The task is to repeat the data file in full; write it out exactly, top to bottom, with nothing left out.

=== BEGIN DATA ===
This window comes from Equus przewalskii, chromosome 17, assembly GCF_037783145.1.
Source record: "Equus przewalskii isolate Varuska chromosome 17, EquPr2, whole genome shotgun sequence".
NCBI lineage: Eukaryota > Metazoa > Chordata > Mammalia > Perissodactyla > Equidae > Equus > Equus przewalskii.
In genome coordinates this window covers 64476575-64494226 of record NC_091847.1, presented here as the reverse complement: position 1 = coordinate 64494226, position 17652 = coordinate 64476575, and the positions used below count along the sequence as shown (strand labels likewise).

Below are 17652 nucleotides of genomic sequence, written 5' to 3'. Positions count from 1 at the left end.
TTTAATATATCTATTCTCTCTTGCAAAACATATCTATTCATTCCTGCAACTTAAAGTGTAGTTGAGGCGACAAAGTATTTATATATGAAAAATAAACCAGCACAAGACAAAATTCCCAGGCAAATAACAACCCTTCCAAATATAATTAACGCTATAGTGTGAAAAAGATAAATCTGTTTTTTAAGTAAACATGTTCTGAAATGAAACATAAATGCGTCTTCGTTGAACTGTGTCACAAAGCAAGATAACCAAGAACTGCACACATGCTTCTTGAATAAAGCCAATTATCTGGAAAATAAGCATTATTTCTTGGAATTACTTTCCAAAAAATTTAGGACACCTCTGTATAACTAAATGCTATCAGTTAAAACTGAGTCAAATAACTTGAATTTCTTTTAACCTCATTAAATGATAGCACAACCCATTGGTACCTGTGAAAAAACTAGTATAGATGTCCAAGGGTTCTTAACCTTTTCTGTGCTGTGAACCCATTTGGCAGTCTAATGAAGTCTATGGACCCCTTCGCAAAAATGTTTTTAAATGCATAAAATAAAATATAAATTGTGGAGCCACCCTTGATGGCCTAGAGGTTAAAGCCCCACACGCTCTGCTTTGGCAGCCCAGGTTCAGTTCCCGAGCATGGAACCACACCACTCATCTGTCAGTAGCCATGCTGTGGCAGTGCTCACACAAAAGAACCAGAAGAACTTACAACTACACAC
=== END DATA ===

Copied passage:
This window comes from Equus przewalskii, chromosome 17, assembly GCF_037783145.1.
Source record: "Equus przewalskii isolate Varuska chromosome 17, EquPr2, whole genome shotgun sequence".
NCBI lineage: Eukaryota > Metazoa > Chordata > Mammalia > Perissodactyla > Equidae > Equus > Equus przewalskii.
In genome coordinates this window covers 64476575-64494226 of record NC_091847.1, presented here as the reverse complement: position 1 = coordinate 64494226, position 17652 = coordinate 64476575, and the positions used below count along the sequence as shown (strand labels likewise).

Below are 17652 nucleotides of genomic sequence, written 5' to 3'. Positions count from 1 at the left end.
TTTAATATATCTATTCTCTCTTGCAAAACATATCTATTCATTCCTGCAACTTAAAGTGTAGTTGAGGCGACAAAGTATTTATATATGAAAAATAAACCAGCACAAGACAAAATTCCCAGGCAAATAACAACCCTTCCAAATATAATTAACGCTATAGTGTGAAAAAGATAAATCTGTTTTTTAAGTAAACATGTTCTGAAATGAAACATAAATGCGTCTTCGTTGAACTGTGTCACAAAGCAAGATAACCAAGAACTGCACACATGCTTCTTGAATAAAGCCAATTATCTGGAAAATAAGCATTATTTCTTGGAATTACTTTCCAAAAAATTTAGGACACCTCTGTATAACTAAATGCTATCAGTTAAAACTGAGTCAAATAACTTGAATTTCTTTTAACCTCATTAAATGATAGCACAACCCATTGGTACCTGTGAAAAAACTAGTATAGATGTCCAAGGGTTCTTAACCTTTTCTGTGCTGTGAACCCATTTGGCAGTCTAATGAAGTCTATGGACCCCTTCGCAAAAATGTTTTTAAATGCATAAAATAAAATATAAATTGTGGAGCCACCCTTGATGGCCTAGAGGTTAAAGCCCCACACGCTCTGCTTTGGCAGCCCAGGTTCAGTTCCCGAGCATGGAACCACACCACTCATCTGTCAGTAGCCATGCTGTGGCAGTGCTCACACAAAAGAACCAGAAGAACTTACAACTACACAC